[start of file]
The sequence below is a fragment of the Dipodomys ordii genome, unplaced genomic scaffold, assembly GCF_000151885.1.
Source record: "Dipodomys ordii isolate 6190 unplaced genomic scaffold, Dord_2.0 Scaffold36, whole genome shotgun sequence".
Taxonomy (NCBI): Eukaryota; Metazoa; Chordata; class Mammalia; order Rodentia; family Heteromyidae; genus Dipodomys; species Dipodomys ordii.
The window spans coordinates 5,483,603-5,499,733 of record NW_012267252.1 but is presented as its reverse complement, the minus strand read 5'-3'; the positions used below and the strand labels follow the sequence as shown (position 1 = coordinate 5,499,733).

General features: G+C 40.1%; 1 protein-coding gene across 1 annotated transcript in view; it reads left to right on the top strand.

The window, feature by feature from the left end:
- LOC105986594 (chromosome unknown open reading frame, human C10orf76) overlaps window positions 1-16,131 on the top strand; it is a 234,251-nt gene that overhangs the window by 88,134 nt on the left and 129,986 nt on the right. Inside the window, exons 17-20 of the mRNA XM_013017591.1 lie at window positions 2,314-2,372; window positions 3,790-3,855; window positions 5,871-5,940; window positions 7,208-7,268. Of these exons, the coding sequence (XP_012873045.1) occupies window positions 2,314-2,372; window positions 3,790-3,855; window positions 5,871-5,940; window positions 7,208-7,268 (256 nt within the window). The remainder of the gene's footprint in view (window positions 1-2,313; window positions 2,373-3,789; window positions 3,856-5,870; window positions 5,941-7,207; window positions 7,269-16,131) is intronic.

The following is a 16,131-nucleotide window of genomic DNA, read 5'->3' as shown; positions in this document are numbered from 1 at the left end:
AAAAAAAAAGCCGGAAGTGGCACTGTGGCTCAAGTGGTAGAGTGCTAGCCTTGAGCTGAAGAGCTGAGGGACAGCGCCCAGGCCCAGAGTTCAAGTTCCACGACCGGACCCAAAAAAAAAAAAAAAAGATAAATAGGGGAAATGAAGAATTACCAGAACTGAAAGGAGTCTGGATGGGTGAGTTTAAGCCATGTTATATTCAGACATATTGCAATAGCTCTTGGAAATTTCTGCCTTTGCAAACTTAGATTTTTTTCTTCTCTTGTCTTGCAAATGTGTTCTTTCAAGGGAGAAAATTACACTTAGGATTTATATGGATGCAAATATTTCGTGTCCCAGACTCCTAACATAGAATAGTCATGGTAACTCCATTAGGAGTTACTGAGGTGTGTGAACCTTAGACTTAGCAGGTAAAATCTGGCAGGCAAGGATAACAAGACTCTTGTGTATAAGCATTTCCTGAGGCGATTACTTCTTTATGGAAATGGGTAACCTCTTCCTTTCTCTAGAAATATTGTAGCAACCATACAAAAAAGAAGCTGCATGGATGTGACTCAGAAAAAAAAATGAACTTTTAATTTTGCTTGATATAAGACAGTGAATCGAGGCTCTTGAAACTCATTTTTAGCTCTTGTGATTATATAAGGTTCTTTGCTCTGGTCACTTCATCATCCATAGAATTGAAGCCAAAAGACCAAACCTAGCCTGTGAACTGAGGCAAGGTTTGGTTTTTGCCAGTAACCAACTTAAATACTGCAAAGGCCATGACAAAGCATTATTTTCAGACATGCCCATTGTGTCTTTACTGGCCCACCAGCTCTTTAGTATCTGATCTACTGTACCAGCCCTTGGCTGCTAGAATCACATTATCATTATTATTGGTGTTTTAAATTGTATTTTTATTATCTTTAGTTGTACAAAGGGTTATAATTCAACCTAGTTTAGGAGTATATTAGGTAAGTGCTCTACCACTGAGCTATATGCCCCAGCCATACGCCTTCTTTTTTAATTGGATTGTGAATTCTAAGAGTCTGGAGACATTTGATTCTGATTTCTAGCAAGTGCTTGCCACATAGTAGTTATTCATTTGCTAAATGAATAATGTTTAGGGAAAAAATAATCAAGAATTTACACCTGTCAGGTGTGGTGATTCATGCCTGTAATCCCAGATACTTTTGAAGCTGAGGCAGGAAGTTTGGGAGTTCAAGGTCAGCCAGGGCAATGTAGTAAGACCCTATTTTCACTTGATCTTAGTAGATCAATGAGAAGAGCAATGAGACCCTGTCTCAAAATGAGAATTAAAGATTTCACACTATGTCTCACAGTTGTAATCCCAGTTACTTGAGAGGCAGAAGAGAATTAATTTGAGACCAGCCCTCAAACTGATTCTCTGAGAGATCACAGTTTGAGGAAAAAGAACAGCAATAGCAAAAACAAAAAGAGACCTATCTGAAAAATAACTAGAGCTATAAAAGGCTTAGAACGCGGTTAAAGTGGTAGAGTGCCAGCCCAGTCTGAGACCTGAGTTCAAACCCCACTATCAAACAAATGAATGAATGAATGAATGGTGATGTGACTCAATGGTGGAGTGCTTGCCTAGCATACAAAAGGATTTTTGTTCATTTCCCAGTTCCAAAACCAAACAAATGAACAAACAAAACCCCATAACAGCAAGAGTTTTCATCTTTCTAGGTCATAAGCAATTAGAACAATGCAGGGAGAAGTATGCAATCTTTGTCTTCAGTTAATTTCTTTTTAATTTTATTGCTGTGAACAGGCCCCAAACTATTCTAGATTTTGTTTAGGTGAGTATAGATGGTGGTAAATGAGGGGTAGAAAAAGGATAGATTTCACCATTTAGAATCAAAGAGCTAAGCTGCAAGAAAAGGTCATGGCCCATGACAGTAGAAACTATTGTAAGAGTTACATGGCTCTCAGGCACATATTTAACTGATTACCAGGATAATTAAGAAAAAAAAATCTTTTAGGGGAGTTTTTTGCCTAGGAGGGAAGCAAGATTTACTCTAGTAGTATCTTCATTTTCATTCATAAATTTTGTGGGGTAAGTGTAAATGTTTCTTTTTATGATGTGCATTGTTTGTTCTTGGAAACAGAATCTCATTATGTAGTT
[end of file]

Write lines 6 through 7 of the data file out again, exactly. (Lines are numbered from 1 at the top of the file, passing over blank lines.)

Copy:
The window, feature by feature from the left end:
- LOC105986594 (chromosome unknown open reading frame, human C10orf76) overlaps window positions 1-16,131 on the top strand; it is a 234,251-nt gene that overhangs the window by 88,134 nt on the left and 129,986 nt on the right. Inside the window, exons 17-20 of the mRNA XM_013017591.1 lie at window positions 2,314-2,372; window positions 3,790-3,855; window positions 5,871-5,940; window positions 7,208-7,268. Of these exons, the coding sequence (XP_012873045.1) occupies window positions 2,314-2,372; window positions 3,790-3,855; window positions 5,871-5,940; window positions 7,208-7,268 (256 nt within the window). The remainder of the gene's footprint in view (window positions 1-2,313; window positions 2,373-3,789; window positions 3,856-5,870; window positions 5,941-7,207; window positions 7,269-16,131) is intronic.